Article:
- Year of construction (NB it is prohibited to pre-date or post-date the machinery when affixing the CE marking).
- Any markings necessary if the machinery is designed and constructed for use in a potentially explosive atmosphere.
- Any other information relevant to the machine’s type and that is essential for its safe use.
- Where a machine part must be handled during use with lifting equipment, its mass must be indicated.
In practice, therefore, the CE plate usually contains a good deal more information than just the letters 'CE' in the specified style. Machine builders need to consider several factors before deciding on the most appropriate type of CE plate to use:
- The life expectancy of the machine and the environmental conditions to which the plate will be subjected.
- Does the machine builder manufacture one-offs or series machines?
- How is the plate to be affixed to the machine?
- Is a standard style of CE marking plate sufficient or is it preferable to display the company logo?
- Is a monochrome plate sufficient or is it desirable (for corporate branding, for example) to have multi-colour printing?
- Will a batch of plates be ordered with the year of manufacture pre-printed or will each plate have the year of manufacture marked individually?
- If serial numbers are required, how will these be applied to the plates?
- Is any other information or marking required, such as a barcode or 2D code (eg Data Matrix or QR codes)?
At nameplates365.co.uk, experience has shown that some customers prefer standard designs, with fields provided for inserting information specific to the manufacturer and machine, while other customers opt for bespoke plates designed and manufactured to order, in quantities ranging from one-offs to large volumes. Typically CE marking plates for machinery are manufactured using anodically printed aluminium (0.3-2.0mm thick), etched stainless steel (304 or 316 grade) or etched brass (0.5-3.0mm thick). Anodic printing (also known as subsurface printing or dye anodised printing) is achieved by opening the pores in a sheet of aluminium, immersed in an electrolyte. The open-pore aluminium is then printed with a copper dye, which is absorbed into the aluminium, and the plate is then sealed in boiling water. Printing produced this way is impervious to steam cleaning, and is not affected petroleum products.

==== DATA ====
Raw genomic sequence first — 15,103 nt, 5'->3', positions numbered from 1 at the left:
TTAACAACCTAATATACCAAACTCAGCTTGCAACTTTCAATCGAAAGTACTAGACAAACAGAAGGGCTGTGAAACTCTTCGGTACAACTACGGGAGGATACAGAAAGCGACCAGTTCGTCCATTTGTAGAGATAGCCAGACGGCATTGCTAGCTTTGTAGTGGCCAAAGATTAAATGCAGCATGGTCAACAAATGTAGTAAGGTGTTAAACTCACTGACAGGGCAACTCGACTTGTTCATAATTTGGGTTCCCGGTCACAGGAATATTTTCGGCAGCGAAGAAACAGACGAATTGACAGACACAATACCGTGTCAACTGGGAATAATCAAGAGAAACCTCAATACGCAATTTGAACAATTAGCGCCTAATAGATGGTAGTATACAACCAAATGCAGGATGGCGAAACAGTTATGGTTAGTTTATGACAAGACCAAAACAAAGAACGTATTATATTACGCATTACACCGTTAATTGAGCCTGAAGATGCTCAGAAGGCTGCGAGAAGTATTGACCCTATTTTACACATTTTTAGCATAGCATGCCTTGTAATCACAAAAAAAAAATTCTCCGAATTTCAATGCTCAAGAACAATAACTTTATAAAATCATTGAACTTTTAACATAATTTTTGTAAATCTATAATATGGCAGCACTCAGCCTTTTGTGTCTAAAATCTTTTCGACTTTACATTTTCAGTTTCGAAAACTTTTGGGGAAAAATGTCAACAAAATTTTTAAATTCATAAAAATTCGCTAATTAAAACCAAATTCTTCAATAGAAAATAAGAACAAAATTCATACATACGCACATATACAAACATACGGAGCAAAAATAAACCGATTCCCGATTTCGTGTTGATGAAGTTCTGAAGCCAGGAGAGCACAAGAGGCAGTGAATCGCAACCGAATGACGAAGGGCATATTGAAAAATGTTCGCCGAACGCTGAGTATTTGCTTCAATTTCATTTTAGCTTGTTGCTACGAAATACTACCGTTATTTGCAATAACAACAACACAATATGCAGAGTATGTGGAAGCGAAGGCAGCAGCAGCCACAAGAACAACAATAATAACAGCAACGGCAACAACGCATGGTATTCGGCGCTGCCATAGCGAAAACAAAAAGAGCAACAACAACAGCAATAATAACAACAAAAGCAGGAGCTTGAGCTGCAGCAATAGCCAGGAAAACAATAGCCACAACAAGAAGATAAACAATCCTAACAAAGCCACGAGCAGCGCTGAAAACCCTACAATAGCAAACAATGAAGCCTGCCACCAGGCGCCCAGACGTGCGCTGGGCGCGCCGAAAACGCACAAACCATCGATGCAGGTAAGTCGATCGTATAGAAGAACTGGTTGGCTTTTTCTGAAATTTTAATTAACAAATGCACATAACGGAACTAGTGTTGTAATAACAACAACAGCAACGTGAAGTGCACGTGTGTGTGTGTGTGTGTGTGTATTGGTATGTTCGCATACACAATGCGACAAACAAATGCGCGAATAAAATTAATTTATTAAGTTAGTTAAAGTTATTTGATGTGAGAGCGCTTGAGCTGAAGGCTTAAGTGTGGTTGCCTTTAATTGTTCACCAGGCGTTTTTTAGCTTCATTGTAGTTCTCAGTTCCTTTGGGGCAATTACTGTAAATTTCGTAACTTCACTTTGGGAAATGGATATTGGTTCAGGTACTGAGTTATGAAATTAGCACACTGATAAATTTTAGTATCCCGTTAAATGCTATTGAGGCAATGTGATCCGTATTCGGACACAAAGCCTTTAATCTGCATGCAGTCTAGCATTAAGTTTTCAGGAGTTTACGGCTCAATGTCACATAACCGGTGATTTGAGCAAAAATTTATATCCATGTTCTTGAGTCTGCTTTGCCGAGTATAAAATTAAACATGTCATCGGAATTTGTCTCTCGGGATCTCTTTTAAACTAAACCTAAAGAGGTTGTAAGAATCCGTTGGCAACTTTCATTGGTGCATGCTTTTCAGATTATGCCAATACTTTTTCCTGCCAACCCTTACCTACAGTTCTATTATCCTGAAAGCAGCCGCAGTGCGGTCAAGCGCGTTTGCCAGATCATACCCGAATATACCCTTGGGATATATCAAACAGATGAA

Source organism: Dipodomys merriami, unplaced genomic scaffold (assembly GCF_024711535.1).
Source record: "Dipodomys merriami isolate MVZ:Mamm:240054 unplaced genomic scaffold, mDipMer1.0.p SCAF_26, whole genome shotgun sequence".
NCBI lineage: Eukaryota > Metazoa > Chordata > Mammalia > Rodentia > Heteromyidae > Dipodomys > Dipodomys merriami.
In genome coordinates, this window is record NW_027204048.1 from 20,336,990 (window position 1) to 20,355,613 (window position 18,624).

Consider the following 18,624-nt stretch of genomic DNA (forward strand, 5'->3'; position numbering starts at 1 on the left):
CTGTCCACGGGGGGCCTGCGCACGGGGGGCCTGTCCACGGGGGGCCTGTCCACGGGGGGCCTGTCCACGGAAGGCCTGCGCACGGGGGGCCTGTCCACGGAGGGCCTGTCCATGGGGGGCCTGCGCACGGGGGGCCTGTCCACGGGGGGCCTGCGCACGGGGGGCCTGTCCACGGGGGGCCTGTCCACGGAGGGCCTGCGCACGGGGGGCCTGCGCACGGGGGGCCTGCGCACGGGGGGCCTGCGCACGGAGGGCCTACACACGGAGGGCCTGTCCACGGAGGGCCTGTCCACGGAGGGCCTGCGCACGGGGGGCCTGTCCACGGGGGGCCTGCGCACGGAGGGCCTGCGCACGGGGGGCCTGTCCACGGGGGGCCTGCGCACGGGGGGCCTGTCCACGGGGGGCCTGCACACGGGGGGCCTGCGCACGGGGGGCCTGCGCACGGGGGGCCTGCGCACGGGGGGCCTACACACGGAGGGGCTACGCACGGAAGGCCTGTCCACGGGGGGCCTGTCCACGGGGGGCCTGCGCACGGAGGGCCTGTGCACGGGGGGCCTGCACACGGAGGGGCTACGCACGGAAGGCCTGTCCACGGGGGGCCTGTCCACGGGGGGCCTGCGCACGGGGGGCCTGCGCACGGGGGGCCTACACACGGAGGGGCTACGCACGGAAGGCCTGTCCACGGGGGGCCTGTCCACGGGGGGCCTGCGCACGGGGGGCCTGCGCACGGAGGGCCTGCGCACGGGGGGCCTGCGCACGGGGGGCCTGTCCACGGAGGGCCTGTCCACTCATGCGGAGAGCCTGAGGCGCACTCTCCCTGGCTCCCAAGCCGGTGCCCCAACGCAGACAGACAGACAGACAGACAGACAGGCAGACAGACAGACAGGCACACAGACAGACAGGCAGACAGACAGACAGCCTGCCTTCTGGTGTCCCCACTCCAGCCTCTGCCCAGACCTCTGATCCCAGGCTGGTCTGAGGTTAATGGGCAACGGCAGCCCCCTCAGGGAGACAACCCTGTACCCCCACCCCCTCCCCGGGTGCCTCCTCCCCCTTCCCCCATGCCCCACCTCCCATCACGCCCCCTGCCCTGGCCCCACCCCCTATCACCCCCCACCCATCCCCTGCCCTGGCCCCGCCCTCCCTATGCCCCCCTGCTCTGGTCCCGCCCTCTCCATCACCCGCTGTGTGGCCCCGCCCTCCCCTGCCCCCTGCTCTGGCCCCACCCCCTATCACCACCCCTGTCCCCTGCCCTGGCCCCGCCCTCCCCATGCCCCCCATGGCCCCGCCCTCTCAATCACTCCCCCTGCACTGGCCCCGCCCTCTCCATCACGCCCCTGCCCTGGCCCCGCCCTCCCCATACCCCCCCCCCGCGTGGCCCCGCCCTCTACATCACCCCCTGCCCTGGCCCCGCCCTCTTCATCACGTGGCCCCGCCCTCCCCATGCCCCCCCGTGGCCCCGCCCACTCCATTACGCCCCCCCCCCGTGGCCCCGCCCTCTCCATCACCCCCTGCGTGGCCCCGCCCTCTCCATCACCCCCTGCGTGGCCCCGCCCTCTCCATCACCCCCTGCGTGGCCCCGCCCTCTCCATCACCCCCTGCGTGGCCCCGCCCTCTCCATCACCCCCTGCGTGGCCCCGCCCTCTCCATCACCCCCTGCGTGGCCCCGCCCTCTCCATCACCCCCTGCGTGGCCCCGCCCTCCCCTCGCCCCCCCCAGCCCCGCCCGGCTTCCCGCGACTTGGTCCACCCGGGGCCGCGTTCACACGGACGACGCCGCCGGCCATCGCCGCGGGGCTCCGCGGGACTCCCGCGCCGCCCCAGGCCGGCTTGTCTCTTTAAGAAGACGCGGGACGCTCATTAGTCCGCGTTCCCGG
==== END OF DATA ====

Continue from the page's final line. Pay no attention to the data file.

For fixing the plates, some customers specify pre-punched holes, while others apply their own permanent adhesive. If required, nameplates365.co.uk can provide the plates with a high-performance, pressure-sensitive adhesive already applied to the back of the plate for quick, easy and permanent attachment to the machine.
Whatever the requirements for CE marking plates for machinery, nameplates365.co.uk prides itself in being able to meet the specification, deliver on time to anywhere in the world, and at a reasonable price.
Follow the link for more information about the company's CE marking plates for machinery or call freephone 0800 088 5227. In addition, the company has expertise in supplying safety labels to help manufacturers of tractors, agricultural machinery, and powered lawn and garden equipment comply with the requirements of ISO 11684 - see www.iso11684.com.